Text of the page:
Suicides have spiked as the economy continues getting crushed under the weight of the response to the Wuhan Coronavirus.
According to WATE-TV, Knoxville, Tennessee Mayor Glenn Jacobs was forced to address the issue in his latest update after nine suspected suicides happened in Knox County in just 48 hours.
“That number is completely shocking and makes me wonder if what we are doing now is really the best approach. We have to determine how we can respond to COVID-19 in a way that keeps our economy intact, keeps people employed and empowers them with a feeling of hope and optimism – not desperation and despair,” said Jacobs.
Knoxville is hardly alone. Reports are coming in from all over the place that suicide prevention hotlines have been ringing off the hook as people call in seeking help.
According to the San Francisco Examiner, calls to various California hotlines have picked up 15 percent, specifically at night. Crisis Support Services Executive Director Narges Zohoury Dillon said that this is similar to the spikes in calls seen during the 2008 recession, but that the Wuhan coronavirus outbreak will be much worse due to the isolation required by law.
“From a crisis line perspective, the larger impact is yet to come, especially as people who work for us and also our callers know someone personally impacted by the virus,” Dillon said. “So many grief rituals require togetherness and without an ability to have togetherness, grief will just linger.”
Naturally, more are calling in after having lost their jobs according to the Examiner:
“So far, the general feelings for our participants are anxiety, and depression,” said Nicole Santamaria, executive director of El/Las Para TransLatinas. “Some of our participants are hourly employees who were laid off from their work and are very concerned for the rent, and other living expenses. This crisis has brought a lot of instability, and opened more vulnerability layers in their already complex and challenging lives.”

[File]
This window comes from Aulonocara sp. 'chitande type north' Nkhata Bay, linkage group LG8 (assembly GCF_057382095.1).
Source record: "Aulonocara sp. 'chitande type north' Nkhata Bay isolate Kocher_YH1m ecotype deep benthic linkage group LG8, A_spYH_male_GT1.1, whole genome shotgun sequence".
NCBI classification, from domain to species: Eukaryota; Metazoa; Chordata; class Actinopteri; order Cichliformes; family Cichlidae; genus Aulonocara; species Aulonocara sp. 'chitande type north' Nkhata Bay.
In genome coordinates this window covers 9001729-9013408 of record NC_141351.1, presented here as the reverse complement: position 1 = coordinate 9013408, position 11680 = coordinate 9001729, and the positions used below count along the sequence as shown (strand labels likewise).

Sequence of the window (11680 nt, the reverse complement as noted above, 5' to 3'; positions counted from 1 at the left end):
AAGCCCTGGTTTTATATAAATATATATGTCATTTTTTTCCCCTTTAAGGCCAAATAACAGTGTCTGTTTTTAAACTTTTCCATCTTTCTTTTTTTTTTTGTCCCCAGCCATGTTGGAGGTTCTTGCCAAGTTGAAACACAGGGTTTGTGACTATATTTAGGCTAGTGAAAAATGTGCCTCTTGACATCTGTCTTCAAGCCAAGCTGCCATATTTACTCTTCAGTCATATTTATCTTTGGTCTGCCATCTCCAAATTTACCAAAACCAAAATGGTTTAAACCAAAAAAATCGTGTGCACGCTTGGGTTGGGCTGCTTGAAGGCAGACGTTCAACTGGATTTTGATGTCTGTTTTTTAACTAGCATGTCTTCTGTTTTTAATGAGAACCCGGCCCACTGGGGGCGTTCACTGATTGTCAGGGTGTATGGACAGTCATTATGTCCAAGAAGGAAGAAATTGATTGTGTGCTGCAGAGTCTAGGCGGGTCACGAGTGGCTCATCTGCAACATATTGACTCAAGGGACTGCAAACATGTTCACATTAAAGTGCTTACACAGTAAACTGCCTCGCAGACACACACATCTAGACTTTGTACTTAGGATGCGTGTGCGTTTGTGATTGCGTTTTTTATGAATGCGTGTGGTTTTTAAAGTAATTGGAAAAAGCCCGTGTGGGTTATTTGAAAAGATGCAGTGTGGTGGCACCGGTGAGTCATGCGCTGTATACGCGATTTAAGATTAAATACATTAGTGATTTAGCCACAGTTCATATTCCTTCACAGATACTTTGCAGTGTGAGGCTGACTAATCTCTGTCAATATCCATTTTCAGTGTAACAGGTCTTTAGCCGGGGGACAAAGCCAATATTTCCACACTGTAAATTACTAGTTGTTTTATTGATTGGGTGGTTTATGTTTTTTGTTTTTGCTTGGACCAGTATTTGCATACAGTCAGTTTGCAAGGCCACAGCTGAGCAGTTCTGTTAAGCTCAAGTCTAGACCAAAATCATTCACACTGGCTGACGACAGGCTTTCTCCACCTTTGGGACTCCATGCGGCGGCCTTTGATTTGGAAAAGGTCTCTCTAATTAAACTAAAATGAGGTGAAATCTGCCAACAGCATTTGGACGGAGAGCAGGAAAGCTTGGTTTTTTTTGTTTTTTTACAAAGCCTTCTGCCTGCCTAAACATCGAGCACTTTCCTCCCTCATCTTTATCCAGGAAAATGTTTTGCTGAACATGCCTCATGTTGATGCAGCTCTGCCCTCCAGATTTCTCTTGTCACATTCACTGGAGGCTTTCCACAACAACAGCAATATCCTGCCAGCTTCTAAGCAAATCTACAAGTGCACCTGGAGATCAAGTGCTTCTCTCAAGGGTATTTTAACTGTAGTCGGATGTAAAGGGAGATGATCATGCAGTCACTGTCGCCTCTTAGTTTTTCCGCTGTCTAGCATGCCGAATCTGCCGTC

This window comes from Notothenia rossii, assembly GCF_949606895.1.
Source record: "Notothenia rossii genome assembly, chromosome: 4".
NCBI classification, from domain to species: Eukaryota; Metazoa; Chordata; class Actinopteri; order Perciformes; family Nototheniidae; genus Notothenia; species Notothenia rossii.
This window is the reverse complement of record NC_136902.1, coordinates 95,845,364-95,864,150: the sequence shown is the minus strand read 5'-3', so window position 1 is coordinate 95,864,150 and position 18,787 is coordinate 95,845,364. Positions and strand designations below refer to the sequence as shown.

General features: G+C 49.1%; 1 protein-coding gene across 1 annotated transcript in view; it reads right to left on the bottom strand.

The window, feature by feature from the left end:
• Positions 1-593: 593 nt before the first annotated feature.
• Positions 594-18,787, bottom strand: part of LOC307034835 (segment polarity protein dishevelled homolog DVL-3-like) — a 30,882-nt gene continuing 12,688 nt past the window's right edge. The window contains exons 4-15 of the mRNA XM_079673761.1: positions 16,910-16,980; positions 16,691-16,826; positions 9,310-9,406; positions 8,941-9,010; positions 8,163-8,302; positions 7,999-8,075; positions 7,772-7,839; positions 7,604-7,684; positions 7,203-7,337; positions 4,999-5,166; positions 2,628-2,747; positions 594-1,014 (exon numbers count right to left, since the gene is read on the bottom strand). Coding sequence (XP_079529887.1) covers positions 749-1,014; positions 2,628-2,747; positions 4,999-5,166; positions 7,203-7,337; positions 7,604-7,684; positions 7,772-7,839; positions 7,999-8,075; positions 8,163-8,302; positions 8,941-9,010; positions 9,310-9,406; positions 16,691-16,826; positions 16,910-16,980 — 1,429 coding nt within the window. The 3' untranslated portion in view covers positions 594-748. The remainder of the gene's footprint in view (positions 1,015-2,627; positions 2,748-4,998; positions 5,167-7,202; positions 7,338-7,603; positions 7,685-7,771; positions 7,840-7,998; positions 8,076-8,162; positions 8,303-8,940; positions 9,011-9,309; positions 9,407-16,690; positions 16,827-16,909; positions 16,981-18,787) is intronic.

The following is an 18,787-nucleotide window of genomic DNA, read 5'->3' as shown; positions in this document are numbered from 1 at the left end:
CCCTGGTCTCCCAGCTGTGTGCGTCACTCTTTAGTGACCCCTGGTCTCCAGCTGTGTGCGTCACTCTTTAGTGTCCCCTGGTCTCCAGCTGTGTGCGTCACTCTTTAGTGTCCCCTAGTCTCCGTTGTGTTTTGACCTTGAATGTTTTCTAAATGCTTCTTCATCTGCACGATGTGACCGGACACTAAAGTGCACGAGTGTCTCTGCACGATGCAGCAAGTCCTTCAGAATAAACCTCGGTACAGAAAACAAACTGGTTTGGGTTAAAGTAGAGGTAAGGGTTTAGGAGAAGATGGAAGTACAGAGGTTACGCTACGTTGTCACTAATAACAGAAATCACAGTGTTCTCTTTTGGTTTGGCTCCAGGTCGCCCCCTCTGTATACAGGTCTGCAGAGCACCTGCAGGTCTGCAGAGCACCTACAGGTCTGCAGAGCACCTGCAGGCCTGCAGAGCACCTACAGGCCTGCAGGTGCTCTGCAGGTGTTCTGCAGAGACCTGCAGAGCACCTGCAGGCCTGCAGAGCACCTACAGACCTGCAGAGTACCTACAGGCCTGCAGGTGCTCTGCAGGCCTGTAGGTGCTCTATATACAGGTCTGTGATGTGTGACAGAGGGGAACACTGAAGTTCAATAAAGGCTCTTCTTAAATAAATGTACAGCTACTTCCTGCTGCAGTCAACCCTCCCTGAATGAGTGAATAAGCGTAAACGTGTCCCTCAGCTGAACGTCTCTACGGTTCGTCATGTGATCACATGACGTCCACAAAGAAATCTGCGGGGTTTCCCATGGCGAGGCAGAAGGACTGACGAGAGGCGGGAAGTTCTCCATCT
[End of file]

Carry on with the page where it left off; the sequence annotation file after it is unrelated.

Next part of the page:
Similar lines are experiencing high call volumes in Massachusetts according to the Boston Globe. KVAL-TV in Oregon is reporting the same. According to them, police responses to suicide attempts or threats are up drastically:
Calls for threats or attempts of suicide are up 41% over this time last year, and up 23% from the 10 days prior to the state of emergency in Portland, Police Chief Jami Resch said in a news conference Tuesday.
As it stands, 6.6 million Americans have filed for unemployment. This is a horrifically high number, especially when you consider that the chances for many of these people to fall into depression or experience hopelessness that may lead them to take their own lives.
While sheltering in place and not going out will drastically reduce the chances of you getting the virus, one thing that it won’t help us escape is the damage to the economy that will lead to more deaths with suicide just being one of the ways it will happen. As people continue to lose their livelihoods, we can expect to see this number go up, and with our order to isolate ourselves from everyone else in effect, this number may be far worse than any crisis we’ve ever seen.